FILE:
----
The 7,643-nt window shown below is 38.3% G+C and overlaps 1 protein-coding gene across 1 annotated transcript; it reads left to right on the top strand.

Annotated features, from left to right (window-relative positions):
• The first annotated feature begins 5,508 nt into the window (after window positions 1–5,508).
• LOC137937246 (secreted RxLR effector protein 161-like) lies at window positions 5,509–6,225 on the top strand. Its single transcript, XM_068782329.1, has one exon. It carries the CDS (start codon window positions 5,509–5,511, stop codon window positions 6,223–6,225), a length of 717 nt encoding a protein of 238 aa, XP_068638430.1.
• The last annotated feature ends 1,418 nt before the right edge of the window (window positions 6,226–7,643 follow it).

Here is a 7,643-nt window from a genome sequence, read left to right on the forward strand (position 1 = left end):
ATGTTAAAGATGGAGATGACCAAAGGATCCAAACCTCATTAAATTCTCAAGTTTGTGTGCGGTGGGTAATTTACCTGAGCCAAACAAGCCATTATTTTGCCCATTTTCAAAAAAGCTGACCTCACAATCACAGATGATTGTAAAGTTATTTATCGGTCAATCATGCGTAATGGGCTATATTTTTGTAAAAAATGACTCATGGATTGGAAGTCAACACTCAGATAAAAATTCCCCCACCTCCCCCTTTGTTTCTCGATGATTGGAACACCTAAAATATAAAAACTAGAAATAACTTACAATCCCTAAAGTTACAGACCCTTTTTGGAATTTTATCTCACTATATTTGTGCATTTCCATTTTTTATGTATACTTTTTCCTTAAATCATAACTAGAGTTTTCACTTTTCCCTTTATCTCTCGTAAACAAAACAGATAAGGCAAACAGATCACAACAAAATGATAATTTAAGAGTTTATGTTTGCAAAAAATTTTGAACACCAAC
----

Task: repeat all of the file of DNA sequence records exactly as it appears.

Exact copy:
The 7,643-nt window shown below is 38.3% G+C and overlaps 1 protein-coding gene across 1 annotated transcript; it reads left to right on the top strand.

Annotated features, from left to right (window-relative positions):
• The first annotated feature begins 5,508 nt into the window (after window positions 1–5,508).
• LOC137937246 (secreted RxLR effector protein 161-like) lies at window positions 5,509–6,225 on the top strand. Its single transcript, XM_068782329.1, has one exon. It carries the CDS (start codon window positions 5,509–5,511, stop codon window positions 6,223–6,225), a length of 717 nt encoding a protein of 238 aa, XP_068638430.1.
• The last annotated feature ends 1,418 nt before the right edge of the window (window positions 6,226–7,643 follow it).

Here is a 7,643-nt window from a genome sequence, read left to right on the forward strand (position 1 = left end):
ATGTTAAAGATGGAGATGACCAAAGGATCCAAACCTCATTAAATTCTCAAGTTTGTGTGCGGTGGGTAATTTACCTGAGCCAAACAAGCCATTATTTTGCCCATTTTCAAAAAAGCTGACCTCACAATCACAGATGATTGTAAAGTTATTTATCGGTCAATCATGCGTAATGGGCTATATTTTTGTAAAAAATGACTCATGGATTGGAAGTCAACACTCAGATAAAAATTCCCCCACCTCCCCCTTTGTTTCTCGATGATTGGAACACCTAAAATATAAAAACTAGAAATAACTTACAATCCCTAAAGTTACAGACCCTTTTTGGAATTTTATCTCACTATATTTGTGCATTTCCATTTTTTATGTATACTTTTTCCTTAAATCATAACTAGAGTTTTCACTTTTCCCTTTATCTCTCGTAAACAAAACAGATAAGGCAAACAGATCACAACAAAATGATAATTTAAGAGTTTATGTTTGCAAAAAATTTTGAACACCAAC